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Rehive has several recommendations for building extensions that we encourage developers to follow, especially if they are seeking approval for the addition of a publicly available extension.

Authenticate all incoming requests

Ensure that all incoming requests (even those that appear to be from Rehive) are authenticated. There are tow primary ways you can do this:

  • For user authenticated request: expect a Rehive auth token to be included in an Authorization header and then call the platform to see if it is a real user.
  • For webhook requests: check the secret in the Authorization header. This can also be used to identify webhooks for specific companies.

Build with multi-company in mind

Extensions should built to support a multi company use case, rather than only support a single company on Rehive. This will allow your extension to be used on test companies (should it be a private extension) or at a later stage be used as a public company.

To ensure an extension is not locked to a single company ensure that:

  • On activation store a company relationship to the extension user (and token)
  • On activation set a secret on the company in the extension that can be used for webhooks.
  • Make all requests on the extension API only operate on the company of the user accessing the API (see above for authentication).
  • Make all webhook handlers operate on the correct company data only (and verify against the secret).
  • Never hardcore any company specific logic.

Use the minimum permissions required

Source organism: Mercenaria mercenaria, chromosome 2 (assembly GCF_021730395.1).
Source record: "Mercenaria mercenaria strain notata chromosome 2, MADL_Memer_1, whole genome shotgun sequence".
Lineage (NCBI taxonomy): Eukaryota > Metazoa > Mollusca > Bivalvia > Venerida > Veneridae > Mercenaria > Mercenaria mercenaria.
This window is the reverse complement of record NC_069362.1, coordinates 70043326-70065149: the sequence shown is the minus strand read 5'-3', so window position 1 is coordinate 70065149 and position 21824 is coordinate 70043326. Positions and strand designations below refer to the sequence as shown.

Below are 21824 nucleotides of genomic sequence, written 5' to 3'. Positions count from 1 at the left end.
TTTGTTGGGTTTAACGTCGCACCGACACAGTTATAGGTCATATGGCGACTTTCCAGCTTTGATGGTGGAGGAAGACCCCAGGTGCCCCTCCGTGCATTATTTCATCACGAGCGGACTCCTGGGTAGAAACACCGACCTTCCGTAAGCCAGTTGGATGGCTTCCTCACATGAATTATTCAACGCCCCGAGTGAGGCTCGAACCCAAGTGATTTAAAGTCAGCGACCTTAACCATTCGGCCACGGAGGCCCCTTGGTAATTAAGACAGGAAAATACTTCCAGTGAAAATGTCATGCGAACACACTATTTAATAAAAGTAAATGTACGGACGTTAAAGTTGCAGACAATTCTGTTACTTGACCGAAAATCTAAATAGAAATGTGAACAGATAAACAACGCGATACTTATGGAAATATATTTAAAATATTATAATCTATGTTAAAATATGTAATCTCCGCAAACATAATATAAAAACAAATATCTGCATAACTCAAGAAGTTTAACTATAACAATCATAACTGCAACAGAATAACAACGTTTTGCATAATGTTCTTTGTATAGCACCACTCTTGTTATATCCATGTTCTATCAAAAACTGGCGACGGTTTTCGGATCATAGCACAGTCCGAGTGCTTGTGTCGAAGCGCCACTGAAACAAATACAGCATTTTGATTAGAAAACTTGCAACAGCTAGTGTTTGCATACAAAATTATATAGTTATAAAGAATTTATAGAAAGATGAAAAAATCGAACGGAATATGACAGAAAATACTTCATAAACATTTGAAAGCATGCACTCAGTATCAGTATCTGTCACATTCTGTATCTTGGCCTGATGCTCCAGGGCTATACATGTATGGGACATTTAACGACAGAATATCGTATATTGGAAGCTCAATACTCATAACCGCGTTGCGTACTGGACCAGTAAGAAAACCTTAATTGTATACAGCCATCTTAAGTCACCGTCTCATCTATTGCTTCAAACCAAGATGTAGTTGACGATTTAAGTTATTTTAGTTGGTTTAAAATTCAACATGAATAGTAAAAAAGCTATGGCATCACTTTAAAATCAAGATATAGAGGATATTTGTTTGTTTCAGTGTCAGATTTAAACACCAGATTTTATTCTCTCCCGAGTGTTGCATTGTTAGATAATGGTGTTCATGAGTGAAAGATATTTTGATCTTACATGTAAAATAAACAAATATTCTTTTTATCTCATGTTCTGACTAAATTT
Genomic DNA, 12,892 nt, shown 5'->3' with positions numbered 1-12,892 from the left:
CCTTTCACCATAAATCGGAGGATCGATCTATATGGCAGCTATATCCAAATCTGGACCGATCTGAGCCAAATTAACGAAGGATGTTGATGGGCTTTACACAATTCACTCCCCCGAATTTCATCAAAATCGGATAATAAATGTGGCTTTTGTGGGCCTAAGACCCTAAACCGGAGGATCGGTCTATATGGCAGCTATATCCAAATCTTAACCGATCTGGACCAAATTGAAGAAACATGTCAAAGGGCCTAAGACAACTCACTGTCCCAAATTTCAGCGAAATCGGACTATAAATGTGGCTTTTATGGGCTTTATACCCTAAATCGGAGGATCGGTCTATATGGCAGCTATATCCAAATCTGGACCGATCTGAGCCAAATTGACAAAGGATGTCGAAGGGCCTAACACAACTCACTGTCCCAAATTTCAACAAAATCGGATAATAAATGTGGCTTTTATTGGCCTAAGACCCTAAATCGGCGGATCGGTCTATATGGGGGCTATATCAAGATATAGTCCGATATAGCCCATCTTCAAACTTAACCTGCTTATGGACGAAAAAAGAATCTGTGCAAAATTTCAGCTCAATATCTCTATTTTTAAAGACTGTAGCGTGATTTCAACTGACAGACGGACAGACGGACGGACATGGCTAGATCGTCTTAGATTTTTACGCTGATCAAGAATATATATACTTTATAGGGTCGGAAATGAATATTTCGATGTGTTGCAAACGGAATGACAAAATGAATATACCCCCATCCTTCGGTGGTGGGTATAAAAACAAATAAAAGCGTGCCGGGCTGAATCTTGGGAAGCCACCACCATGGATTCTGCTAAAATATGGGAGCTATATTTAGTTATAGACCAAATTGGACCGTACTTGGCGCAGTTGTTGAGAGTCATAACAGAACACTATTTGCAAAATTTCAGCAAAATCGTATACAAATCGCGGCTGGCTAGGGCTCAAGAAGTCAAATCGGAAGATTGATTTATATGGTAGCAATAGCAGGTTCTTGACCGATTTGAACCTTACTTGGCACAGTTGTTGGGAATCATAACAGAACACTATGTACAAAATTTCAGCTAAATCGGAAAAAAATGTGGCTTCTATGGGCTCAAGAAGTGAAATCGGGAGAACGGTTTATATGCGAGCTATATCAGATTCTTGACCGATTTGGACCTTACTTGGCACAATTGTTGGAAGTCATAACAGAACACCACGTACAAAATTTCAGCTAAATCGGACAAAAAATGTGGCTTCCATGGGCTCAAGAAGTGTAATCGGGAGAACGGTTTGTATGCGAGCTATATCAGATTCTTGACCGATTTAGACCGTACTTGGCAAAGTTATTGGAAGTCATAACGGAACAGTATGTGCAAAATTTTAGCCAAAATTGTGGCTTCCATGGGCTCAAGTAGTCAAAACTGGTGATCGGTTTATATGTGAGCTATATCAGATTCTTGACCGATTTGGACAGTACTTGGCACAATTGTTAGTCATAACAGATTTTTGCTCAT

Do not set service users to have all admin permissions unless for some reason you are actually going to use all those permissions in your service. It is best to reduce your required permissions to the minimum required to operate the extension and no more or less.

Use asynchronous processing for slow requests

If a request is likely to take a long time to process then prefer asynchronous processing over holding the request open indefinitely. For instance, if you need to generate an export on a very large data set, then do this as a background task instead of in the HTTP request/response cycle.

This is particularly true of the following:

  • activate : The platform will timeout after 10 seconds.
  • deactivate : The platform will timeout after 10 seconds.
  • webhooks : The platform will timeout after 5 seconds.

When processing webhooks it is almost always better practice to receive the webhook from the platform, log it to a queue (or database) and then issue a task to handle that webhook in a separate process. This way connection errors and timeouts cannot cause as many issues and you will also have a log of the webhooks which will help with troubleshooting.

Use platform idempotency

If you are concerned about mistakenly replaying an action on the platform due to a bug or a race condition, then use platform level idempotency on POST, PATCH and PUT requests.

Account for pagination

If tring to get all the results from a platform listing ensure that you take into account that most listing pages are paginated. This means that you will need to iterate through each page of results if you are trying to fetch everything.

Account for throttling

Platform endpoints are throttled if too many requests are executed at the same time. You should build in a manner that is resilient to throttling. The platform documentation has a section on throttling.

Monitor the changelog and deprecation timeline.

The changelog and to a lesser extent the deprecation timeline are updated regularly. It is a good idea to stay ahead of the curve and immediately make use of new feature or prepare for features that are getting removed soon.